So far this year has been the year of sewing 1930s patterns. I guess to make up for the one or two I have made so far, I've been sewing almost exclusively 1930s things since 2016 turned the corner, with a few 1950s things thrown in for good measure. Here I'm going to show you three of my latest projects, which I created both to fill needs in my wardrobe and to mix and match for different and distinct looks.
This skirt is one of the few times I've used a modern or reprinted pattern - I'm sure you'll recognize it as McCalls' MP384. I believe it's out of print but still easy to find.
It's a quintessentially 1930s skirt, with the yoke and pleat detail. I have to confess...I skipped the lining instructions for the yoke, so the inside looks kind of untidy, and I cheated when doing the waist so it's not as high as originally intended. But I figure if I don't care, it's all good.
When I was deciding what to do about a skirt pattern, I remembered Lily's amazing 1930s outfit and decided to check out which skirt pattern she had used. Here it was McCall's MP384, which I already owned and had been thinking of making anyway! So I went ahead with it and while it wasn't the easiest to put together it wasn't too bad and I was very pleased with the style lines when finished.
I used a short vintage metal zipper for the closure, and did a narrow hem and it still ended up shorter than I expected, so next time I think I'll lengthen it a bit. Classic 1930s styles were fairly long.
The blouse is from a 1950s pattern, but I have an almost identical one from the 1930s so I decided to make it up so I could hopefully wear it with both eras. The bow on the neckline and the gathered yoke and puffy sleeves do look 1930s! What do you think? Does it work?
The pattern I used...
...and a similar one from the 1930s...
It was a fabric hog. I was hoping to get 2 blouses out of this length of white rayon, but after cutting out this blous there isn't much left. But on the other hand, I like it a lot and badly needed some tuck-in white blouses for my closet!
These sleeves are flattering and very non-restricting but not very handy to wear inside a coat!
And to insert a short rhapsody here, oh how I love my serger! To take a mess of gathering threads and fraying edges and turn it into a neatly bound narrow edge is like magic.
For these photos I pulled out a pair of petal pink gloves with the cutest cuffs to add a touch of spring, and wore a belt from another project using this fabric.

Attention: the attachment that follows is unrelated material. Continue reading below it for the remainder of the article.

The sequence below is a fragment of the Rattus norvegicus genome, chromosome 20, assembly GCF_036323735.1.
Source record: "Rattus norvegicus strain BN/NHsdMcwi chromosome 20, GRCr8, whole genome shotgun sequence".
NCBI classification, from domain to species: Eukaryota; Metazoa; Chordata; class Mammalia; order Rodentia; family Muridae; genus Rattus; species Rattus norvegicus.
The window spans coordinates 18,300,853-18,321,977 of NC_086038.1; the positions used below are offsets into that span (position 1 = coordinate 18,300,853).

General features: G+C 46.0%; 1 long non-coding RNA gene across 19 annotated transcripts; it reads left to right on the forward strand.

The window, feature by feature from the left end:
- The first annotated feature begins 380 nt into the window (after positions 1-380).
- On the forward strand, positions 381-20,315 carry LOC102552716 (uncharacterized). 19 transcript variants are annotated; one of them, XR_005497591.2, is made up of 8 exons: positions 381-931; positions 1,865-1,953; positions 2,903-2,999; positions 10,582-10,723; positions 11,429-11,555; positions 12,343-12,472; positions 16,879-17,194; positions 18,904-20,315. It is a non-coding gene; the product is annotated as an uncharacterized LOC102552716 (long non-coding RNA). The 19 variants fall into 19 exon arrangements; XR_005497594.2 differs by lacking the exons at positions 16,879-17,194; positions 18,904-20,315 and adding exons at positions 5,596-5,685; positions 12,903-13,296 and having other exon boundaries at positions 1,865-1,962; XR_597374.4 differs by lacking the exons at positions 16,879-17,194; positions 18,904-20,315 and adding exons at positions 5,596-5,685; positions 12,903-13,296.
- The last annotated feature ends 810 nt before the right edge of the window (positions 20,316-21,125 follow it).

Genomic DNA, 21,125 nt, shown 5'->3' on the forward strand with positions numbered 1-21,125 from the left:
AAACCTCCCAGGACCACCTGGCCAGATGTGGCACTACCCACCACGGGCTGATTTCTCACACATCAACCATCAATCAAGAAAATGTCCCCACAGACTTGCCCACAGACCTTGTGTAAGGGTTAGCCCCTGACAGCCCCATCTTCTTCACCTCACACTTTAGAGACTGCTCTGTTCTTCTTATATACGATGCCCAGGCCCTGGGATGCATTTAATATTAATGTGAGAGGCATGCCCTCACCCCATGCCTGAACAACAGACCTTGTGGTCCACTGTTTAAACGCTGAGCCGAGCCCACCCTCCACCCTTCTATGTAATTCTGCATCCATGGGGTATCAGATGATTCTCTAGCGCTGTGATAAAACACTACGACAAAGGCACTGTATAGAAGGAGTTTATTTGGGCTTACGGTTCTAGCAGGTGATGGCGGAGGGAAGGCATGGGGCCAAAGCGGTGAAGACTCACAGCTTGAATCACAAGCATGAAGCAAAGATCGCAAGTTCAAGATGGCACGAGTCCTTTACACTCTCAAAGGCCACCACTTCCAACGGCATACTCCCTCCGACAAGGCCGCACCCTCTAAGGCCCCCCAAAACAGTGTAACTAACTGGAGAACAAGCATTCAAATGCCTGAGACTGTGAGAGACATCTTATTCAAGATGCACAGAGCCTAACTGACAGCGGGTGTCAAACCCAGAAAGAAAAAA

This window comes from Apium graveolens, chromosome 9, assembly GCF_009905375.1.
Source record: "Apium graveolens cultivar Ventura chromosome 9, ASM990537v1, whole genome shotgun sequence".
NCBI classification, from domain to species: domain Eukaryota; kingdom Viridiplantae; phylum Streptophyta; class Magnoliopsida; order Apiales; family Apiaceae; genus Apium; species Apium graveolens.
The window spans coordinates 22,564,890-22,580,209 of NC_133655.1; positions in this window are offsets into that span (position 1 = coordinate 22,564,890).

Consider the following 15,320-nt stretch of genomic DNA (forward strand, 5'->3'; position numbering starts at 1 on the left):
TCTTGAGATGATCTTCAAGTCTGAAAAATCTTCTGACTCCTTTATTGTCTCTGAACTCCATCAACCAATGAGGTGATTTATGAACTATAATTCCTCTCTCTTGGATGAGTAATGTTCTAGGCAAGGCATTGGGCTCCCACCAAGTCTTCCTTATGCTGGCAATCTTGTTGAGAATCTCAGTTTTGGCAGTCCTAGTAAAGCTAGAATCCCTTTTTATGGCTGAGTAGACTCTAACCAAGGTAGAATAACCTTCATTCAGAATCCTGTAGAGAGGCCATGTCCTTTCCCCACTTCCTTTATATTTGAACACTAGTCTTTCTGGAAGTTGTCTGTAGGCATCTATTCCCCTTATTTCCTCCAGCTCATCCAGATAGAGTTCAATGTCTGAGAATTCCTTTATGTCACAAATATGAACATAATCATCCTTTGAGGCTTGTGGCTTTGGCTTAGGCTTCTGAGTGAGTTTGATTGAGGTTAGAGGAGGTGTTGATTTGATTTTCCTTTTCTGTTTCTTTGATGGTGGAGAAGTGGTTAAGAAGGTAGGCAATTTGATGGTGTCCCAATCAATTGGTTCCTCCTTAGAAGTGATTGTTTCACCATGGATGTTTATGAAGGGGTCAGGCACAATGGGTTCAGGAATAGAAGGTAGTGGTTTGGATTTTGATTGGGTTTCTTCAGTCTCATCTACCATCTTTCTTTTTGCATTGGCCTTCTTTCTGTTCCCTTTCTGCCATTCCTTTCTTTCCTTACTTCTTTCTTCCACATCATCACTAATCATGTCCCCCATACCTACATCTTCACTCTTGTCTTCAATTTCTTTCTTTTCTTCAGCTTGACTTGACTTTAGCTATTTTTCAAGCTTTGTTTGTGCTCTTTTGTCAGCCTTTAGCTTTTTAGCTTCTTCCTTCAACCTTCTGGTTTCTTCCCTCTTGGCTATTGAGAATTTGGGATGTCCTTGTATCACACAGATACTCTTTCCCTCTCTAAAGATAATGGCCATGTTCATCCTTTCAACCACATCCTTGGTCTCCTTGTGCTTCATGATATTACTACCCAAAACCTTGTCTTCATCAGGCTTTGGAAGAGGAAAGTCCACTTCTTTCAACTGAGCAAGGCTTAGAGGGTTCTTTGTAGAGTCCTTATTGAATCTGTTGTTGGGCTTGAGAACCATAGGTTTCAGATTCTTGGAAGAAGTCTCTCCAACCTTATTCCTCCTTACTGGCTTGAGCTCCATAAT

My vintage button and rhinestone earrings from a favorite Etsy shop are the exact same shade of teal, too.
But when I want to wear a 2 piece dress, I can wear my 3rd piece - a matching blouse from a 1940 pattern.
It was very easy to make, with just three pieces to cut out plus the bias facing. Just lots and lots of tucks to do all the shaping!
(And lots and lots more tucks!)
The pattern had a Peter Pan collar but I decided to leave the neck plain so I could get a chance to wear some of my little used vintage collars.
Of course I can remove the collar and wear it plain as well, so it has options.
I have to say how very much I love wide fabric! I got 4 yards of 60 in. teal rayon suiting, and out of those 4 yards I got the dress I posted about earlier, and these two pieces, and still have enough left to use as contrast on something else yet.
I've often thought how funny it is that sewing used to be the cheap way to get your own clothes, but usually it doesn't work out that way for me since we exclusively shop at thrift stores. I might pay $5-$7 for a dress at a thrift store, but the fabric to make it will cost between $12-$15, so it's a lot more about the love of sewing for me than budgeting.
On the other hand, when I can get 4 yards of rayon for only $3 a yard and can get 3 garments out of it, that is thrift store prices! So once in a while sewing is still actually the economical way to go.
I know this 2 piece is actually a mix of styles, with a classic 1930s skirt and a later style of blouse, so while I may not wear them together as a costume, I like the ability to wear them together and separately. Solid color skirts are needed in my closet, as well as dark solid blouses, so this outfit scored on several points.
I love the way the skirt pleats play when walking. Oh, and the double buttons! I've been wanting to do something with buttons grouped in twos, and finally got it done. I like how it looks, so I'm sure I'll do it again on future projects
This was a trial and I overcorrected my usual problem with too long of a torso and made this waist too short. I'm hoping it looks okay anyway because of the style, and now I know for next time.
And...one last picture because I like my hat so much and it went so well with my outfit.
I don't know...even with the mixed styles I'm hoping it looks pretty 1930s anyway!